Open from 8:00am to 8:30pm
Herm... I wonder how long ago... we went at the begining of the year and the moles were 'meh...' But please let us know where she lands and hopefully she can stretch her wings further than just moles... her Chayote Soup was amazing and I've been trying to replicate it to no avail... dang...
Dommy, he said she's been gone for several months. Did you mean you were there at the beginning of 2009 or a couple of days ago? I'd be interested to know exactly when Rocio Camacho left Moles La Tia. I went twice in the first half of 2009 and, as I've reported previously, didn't care for it -- the cooking techniques, the non-delicious flavors ... everything except that soup, the attractive dining room, and the charming albeit amateurish service. After the second visit I wondered if mole had lost its mojo over me, so the next night I stopped by one of my favorite places, La Casita Mexicana (Camacho's previous billet, from what I understood), and had their tres moles plate. It was fabulous.
re: Harry Nile
No, she would have been there then, at the beginning of 2009.
I never had anything but quality meals with Rocio in the kitchen, and don't recall anything dry.We'l see what happens if she pops up somewhere else and gets to do her thing, and less mole madness. Although, it was cool to have a place like that. I'd love to see her go deep into the Mixteca cuisine.
Finally visited this place for lunch today after reading how fantastic it is all over the net. I was skeptical because I'd heard very similar things about Babita, which to my Mexican-American family was completely underwhelming, pretentious (as is its owner - you have to be a gabacho to be treated well by him) and overpriced.
Fortunately, all the hype about Moles La Tia is completely justified. My mother came with me and while she was put off by the "strange" elements in the food (she's much fonder of the straightforward workingman's food of its next door neighbor Liliana's), I loved everything - from the almost Asian flavored sopa de hongos (made with pasillas and an herb I've yet to identify) to my mom's enchiladas adobadas to my own enfrijoladas served with a perfectly grilled boneless citrus-marinated chicken breast and probably the best restaurant guacamole I've ever eaten in Los Angeles. The flavors were intriguing, well-balanced and unusual enough that I'm dying to go back and eat my way through the menu (without mom, of course).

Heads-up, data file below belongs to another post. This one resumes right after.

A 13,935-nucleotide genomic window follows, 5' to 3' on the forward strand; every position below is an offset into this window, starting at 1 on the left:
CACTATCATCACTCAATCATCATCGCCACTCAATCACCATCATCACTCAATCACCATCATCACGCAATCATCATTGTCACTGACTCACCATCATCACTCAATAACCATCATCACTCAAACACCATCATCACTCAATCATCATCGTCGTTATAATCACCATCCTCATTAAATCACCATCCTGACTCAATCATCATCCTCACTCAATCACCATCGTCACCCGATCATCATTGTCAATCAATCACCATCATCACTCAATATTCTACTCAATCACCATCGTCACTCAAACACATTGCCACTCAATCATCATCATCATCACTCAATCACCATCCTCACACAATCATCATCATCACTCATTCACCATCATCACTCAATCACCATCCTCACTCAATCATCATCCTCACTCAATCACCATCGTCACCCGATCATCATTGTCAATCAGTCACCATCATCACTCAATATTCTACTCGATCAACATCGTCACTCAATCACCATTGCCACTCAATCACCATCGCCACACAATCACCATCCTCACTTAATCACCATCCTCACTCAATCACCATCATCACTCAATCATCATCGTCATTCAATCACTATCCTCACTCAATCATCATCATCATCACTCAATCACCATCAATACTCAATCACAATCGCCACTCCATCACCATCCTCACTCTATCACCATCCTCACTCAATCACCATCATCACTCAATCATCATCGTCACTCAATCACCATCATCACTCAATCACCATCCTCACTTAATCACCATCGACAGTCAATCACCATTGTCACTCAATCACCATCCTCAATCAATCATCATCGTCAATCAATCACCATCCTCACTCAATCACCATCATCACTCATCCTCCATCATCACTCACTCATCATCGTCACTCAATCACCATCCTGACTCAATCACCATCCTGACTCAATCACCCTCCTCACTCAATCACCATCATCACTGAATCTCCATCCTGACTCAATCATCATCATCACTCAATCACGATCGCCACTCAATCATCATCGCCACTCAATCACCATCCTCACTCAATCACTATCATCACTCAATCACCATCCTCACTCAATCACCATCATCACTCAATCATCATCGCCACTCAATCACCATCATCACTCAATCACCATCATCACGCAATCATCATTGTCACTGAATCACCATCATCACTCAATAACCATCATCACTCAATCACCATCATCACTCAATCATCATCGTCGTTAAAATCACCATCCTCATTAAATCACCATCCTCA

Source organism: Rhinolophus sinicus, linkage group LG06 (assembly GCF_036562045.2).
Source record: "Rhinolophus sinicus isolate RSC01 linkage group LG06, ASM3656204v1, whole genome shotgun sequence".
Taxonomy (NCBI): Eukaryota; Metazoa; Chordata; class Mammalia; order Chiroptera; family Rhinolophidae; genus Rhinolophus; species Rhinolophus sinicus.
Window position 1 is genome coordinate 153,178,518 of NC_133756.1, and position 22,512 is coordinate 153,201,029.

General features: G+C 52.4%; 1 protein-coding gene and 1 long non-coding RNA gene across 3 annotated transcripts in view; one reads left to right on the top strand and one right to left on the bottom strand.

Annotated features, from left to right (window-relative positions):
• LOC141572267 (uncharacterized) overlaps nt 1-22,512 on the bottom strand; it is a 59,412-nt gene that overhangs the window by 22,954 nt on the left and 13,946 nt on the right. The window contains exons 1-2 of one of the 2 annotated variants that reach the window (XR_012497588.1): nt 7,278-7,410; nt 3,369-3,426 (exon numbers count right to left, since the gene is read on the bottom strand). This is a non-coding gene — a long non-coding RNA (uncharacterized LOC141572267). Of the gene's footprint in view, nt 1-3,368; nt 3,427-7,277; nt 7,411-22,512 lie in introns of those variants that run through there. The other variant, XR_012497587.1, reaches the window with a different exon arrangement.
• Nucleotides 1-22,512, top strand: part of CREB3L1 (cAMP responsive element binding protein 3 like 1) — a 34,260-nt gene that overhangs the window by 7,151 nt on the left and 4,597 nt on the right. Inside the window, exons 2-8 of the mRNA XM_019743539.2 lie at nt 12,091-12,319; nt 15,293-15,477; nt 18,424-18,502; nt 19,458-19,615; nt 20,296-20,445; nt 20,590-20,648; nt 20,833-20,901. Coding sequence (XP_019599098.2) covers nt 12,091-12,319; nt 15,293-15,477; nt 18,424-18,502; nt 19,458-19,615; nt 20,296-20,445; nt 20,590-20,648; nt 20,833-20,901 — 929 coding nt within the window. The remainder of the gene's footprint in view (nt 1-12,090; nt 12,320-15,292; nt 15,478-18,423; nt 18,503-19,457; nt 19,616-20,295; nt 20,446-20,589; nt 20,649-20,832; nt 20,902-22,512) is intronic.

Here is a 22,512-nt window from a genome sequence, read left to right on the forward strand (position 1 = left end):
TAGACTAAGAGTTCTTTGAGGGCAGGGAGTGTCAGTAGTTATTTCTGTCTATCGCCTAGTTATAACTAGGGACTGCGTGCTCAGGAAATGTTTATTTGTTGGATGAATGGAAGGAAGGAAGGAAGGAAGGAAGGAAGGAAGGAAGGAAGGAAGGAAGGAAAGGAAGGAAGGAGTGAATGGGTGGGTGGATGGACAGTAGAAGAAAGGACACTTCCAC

The most unusual thing we ate there, though, was dessert - a totally unexpected chilled rice pudding laced with fresh coconut, topped with spiced tamarind paste and surrounded by a sweet tomatillo sauce (not as unusual as you might think, as the tomatillo is related to the gooseberry). The pudding had a rich, cheesecake-like texture and flavor which was offset perfectly by both sauces (needless to say, my mom didn't like it that much although she did eat her share - I thought it was brilliant, but then again I'm a pastry chef).
Chef Rocio's talent is amazing, and I'm just sorry I spent so much time just looking in the window and wondering what the heck the place was all about. Now I know - and what a find it is.
We went to La Tia for lunch Dec. 26 and a black ancestral mole was listed on the menu with quail, but quail wasn't in the kitchen that day. We had the mole with pork loin medallions, and it was relevatory. For a substitution, the pork did pretty well because its denseness required thorough mastication, which brought out the opaque, complex, chewy mole. It had a hint of bitterness that gave it depth, and which lesser black moles usually lack.
I tried Moles La Tia out yesterday, taking some out of town family members who are not familiar with Oaxacan food. I had to fend off one relative who just wanted a bean and cheese burrito and repeatedly tried to answer the question, "What is mole?" A simple request to the waiter and he brought samples of six moles (white-pine nut; green-pistachio; passion fruit; sesame... I should have been taking notes) along with a basket of warm, thick, corn tortillas. The flavors were complex and included spicy, smokey, sweet and more. All were outstanding. The main course selections were artfully paired with the restaurant's preferred mole (but my burrito loving relative ordered a custom dish-chicken breasts, one with white mole, the other with green). The menu demands that I make some return trips to sample more flavor pairings.